The Chess Master vs. Putin | Wall Street Journal

When Garry Kasparov, in 2005, suddenly announced his retirement from competition after two decades dominating the chess world, there was widespread puzzlement. He explains in “Winter Is Coming” that he left the pawns and pieces behind to join Russia’s pro-democracy movement. Having “achieved everything I could want to achieve at the chessboard,” he writes, he believed it was time for a different kind of accomplishment. “I wanted my children to be able to grow up in a free Russia. . . . I hoped to use my energy and my fame to push back against the rising tide of repression coming from the Kremlin.”

Now Mr. Kasparov reprises his participation in Russia’s fight for democracy. It is a compelling story of courage and civic-mindedness. With his wealth and status, he could easily have opted to live out life like a Russian oligarch, buying baubles and yachting from port to port. Instead, he plunged into politics, organizing coalitions to challenge the autocratic rule of Vladimir Putin, taking a leading role in public demonstrations and marches, and in 2007 running for president himself. The result was, among other things, beatings at the hands of secret-police thugs, confinement (briefly) in a Moscow prison cell and, finally, self-imposed exile in the West.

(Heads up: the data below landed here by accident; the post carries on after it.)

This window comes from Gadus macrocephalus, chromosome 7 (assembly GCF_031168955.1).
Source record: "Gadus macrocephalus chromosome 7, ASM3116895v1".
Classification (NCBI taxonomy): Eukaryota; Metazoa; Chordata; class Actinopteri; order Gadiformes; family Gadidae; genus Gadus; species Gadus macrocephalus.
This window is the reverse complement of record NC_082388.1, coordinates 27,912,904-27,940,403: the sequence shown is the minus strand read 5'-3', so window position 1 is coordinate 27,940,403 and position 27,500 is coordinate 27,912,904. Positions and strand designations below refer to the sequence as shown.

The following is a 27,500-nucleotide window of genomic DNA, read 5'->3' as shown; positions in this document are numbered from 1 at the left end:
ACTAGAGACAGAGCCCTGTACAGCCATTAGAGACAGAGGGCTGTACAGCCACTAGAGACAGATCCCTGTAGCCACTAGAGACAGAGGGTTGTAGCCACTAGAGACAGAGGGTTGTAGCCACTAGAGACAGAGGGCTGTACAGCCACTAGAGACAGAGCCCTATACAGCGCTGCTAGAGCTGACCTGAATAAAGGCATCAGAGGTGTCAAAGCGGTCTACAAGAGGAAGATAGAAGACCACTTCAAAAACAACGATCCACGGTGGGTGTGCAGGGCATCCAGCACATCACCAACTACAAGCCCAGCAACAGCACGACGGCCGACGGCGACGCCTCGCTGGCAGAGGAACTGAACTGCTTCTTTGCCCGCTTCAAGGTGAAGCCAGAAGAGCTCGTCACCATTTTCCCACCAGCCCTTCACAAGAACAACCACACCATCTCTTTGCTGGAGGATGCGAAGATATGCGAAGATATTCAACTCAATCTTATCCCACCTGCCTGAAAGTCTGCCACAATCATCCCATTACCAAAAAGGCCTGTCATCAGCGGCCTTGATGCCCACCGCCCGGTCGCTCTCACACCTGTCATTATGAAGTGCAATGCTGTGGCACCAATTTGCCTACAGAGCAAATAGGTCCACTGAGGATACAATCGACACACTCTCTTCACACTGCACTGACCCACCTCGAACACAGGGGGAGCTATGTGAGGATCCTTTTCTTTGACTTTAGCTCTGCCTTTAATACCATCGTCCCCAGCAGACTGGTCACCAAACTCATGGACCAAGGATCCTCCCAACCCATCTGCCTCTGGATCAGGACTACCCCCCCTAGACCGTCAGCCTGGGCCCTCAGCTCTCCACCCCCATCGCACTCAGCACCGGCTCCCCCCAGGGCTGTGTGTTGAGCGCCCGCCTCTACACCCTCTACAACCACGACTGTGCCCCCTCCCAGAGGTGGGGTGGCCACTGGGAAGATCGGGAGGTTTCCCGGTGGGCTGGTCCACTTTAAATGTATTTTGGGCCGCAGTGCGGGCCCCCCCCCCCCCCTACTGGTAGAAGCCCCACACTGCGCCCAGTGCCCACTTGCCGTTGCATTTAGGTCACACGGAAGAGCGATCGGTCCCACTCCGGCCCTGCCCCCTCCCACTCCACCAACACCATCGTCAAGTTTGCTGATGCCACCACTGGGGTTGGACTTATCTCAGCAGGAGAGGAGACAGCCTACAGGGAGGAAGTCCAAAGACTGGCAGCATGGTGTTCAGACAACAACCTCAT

But Mr. Kasparov’s book is far more than an account of personal sacrifice—which he would be the first to acknowledge was trifling compared with what many of his compatriots continue to endure. “Winter Is Coming” presents a picture of the internal forces propelling Russia’s descent into aggressive authoritarianism. And it offers a scathing analysis of the contribution of the West to that outcome.

Perhaps the fundamental mistake of post-Communist Russia, according to Mr. Kasparov, was not having any trials or truth commissions. “After decades of genocides, mass relocation and imprisonment, and totalitarian repression, it was decided to let bygones be bygones and move into the bright new future without recrimination.” This decision allowed for a superficial social comity, but it also “left the roots of the powerful Russian security apparatus intact.” Mr. Putin was a creature of that apparatus—he served in the KGB from 1975 right up to communism’s collapse. Having arrived at the Kremlin in 1999, he has ruled with the methods he knows best: subterfuge, propaganda and violence.

Russia’s internal wars with the breakaway region of Chechnya comprise a significant portion of the story Mr. Kasparov tells. Mr. Putin ruthlessly exploited a genuine danger to national security to shutter democratic institutions and consolidate his power. In Mr. Putin’s first weeks as prime minister, powerful bombs destroyed apartment buildings in a number of Russian cities, killing 293 people and maiming many more. Were the blasts the work of Chechen terrorists, as was initially believed, or were they a “false flag” operation carried out by the Russian secret police to ignite outrage against Chechnya? Mr. Kasparov finds the latter possibility “too horrible to contemplate” and judges Chechen terrorists as fully capable of committing such crimes. Yet, after reviewing the wealth of evidence implicating Mr. Putin’s agents, he concludes that government forces were probably behind one or more of the bombings.